As I mentioned here, I acquired a new toy last night, which I had been considering for a while. I found this on Craigslist, and I started doing some research on OWWM. As it turns out, Power King was a pretty popular machine maker back in the day, and was acquired by Atlas Press Tool Co. (another pretty popular manufacturer) in the late 40’s. The 912 was sold pretty much as-is by Atlas after that, as you can see from the OWWM page (they look almost identical except for the paint color). Mine is branded “Power King”, so it was made some time between 1942 and 1948, more likely closer to 1942 since the serial # is 2889.
So, for $100, I figured I was getting a pretty good deal, yet at the same time I figured the machine would need some work to perform to its full potential. Here’s the full view:
As you can see, there’s minimal rust on the machine, something I was pretty surprised about when I saw it. What looks like rust is just gunk and sawdust built up in places here and there. I took a small brush and started cleaning some parts off, just to be sure, and found no rust under the build up.
Here’s the label on the front, and the serial # tag on the back (which I didn’t notice was blurry till now… but it’s too damn cold in my garage to retake it right now…):
And here’s the table top, which measures 14”x14”. The surface is not bad, there’s very little actual surface rust – the discoloration looks like paint or stain that was spilled on it at some point in the past. I took a random orbit sander to a small part to see how easy it’d be to clean up, and I got shiny metal within a minute of sanding. There’s a small ding on the back side of the table, but it’s not bad, and no crack. The table insert is pretty chewed up, but I could not get it out of the table. I don’t know if it snaps in, or twist-locks in or what, but I couldn’t get it to budge.
Here’s the shot under the table, showing the guide block holders for the bottom. This saw is a bit odd apparently… it has 3 1/2”x1/2” cubic guide blocks, and one 1/2”x1/2” guide block that is skewed (parallelogram I think it’s called?). The holder for the skewed guide block is clearly visible in this picture:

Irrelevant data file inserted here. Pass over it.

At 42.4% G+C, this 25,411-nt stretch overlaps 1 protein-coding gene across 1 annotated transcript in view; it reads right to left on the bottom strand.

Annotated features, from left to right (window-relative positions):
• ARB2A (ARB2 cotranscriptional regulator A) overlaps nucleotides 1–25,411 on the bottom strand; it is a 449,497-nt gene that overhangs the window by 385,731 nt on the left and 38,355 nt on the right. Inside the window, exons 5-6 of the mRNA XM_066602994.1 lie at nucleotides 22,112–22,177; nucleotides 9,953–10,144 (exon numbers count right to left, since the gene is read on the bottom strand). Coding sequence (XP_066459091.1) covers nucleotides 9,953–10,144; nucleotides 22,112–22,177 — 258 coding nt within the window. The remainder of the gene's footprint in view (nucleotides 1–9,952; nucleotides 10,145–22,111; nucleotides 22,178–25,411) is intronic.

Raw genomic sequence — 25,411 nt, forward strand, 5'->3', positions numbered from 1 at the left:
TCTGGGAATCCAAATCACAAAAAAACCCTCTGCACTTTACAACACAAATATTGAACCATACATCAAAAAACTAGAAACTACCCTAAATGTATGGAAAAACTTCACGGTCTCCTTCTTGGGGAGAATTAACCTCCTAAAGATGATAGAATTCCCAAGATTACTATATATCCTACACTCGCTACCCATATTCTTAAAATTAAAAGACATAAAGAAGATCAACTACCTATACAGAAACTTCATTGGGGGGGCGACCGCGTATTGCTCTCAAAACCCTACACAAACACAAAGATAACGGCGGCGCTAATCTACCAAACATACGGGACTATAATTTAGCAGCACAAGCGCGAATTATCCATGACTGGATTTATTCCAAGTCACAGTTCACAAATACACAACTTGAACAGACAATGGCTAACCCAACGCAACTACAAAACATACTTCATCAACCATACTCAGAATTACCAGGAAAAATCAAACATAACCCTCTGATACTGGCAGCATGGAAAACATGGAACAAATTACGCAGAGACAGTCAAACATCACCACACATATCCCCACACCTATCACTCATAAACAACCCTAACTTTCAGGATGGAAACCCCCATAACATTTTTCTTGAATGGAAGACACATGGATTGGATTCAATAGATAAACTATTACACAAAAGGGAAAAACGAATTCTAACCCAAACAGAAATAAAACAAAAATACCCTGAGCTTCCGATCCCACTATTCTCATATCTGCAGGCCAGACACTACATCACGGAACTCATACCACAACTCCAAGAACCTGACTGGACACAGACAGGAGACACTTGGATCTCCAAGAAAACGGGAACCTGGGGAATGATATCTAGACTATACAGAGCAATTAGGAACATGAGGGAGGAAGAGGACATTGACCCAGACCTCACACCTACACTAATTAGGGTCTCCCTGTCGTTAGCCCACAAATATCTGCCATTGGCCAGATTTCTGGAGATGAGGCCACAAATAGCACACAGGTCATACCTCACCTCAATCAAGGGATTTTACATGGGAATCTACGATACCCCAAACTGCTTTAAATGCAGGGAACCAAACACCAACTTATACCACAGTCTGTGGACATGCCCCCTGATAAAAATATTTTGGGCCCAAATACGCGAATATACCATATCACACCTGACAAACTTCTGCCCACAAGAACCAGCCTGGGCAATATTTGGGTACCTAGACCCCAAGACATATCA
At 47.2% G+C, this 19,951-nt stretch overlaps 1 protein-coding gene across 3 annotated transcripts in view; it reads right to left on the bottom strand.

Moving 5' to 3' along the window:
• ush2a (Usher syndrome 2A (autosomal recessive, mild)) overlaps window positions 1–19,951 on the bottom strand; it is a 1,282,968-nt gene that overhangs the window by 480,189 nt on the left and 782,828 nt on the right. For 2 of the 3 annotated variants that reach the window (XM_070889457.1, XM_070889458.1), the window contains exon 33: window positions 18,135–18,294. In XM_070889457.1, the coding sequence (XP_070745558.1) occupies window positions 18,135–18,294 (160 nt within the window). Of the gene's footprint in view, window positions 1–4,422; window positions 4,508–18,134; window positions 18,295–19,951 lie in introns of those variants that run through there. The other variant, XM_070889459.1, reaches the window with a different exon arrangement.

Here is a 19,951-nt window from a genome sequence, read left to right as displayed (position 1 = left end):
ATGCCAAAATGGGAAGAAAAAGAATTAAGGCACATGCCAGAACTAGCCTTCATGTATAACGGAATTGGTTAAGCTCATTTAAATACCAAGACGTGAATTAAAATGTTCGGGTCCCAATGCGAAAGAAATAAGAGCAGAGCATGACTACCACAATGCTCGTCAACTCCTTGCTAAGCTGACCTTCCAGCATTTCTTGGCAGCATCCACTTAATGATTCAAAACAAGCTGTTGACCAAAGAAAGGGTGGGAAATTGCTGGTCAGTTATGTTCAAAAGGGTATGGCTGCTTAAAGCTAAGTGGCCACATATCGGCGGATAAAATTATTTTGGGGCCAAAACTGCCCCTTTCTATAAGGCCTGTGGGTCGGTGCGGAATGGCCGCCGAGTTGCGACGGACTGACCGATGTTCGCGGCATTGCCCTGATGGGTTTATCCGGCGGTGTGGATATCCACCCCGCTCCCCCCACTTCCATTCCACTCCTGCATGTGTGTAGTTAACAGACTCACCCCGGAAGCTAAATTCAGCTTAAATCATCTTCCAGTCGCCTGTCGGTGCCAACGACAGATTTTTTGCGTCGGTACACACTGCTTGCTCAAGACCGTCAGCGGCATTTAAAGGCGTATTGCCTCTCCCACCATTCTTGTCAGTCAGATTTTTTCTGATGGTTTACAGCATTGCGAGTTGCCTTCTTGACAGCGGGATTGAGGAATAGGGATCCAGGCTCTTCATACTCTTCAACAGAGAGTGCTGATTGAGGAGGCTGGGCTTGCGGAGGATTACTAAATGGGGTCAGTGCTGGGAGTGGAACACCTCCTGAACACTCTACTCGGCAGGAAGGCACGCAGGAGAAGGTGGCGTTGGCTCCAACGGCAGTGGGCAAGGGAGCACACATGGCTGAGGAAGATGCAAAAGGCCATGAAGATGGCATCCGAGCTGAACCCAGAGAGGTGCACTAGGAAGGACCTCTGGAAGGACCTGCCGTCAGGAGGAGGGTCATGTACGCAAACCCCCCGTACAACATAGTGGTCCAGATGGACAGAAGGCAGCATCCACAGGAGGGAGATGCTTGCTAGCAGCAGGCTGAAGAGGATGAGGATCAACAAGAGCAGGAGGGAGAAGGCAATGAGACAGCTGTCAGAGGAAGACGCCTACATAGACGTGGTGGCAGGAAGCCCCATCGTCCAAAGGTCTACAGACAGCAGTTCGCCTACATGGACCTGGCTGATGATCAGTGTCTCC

Any idea where I could get a set of guide blocks to match this? It seems like most of the saws that have skewed block configurations are larger than 1/2”. The trunions for the table are all in good shape, and the table tilts pretty well… it’s a little stiff after 30 degrees or so, so I’ll probably need to clean up some gunk from underneath to get it to tilt freely… not that I plan on using it while tilted.
Here’s the upper wheel, after the top guard was removed. The tires on this thing are shot… hard, dry, and cracked all over, so I’ll have to get some new tires for it. The wheels seem to be a modern standard size (12” diameter, over 1” wide), and I’ve seen on at least one forum the mention that urethane tires work fine on these, so that’ll be a future purchase. Once again, all the stuff that looks like rust is just gunk build up, it wipes off with little effort, so it should be an easy clean up. The wheel bearings seem to be in good shape, and the wheels spin nice and easy.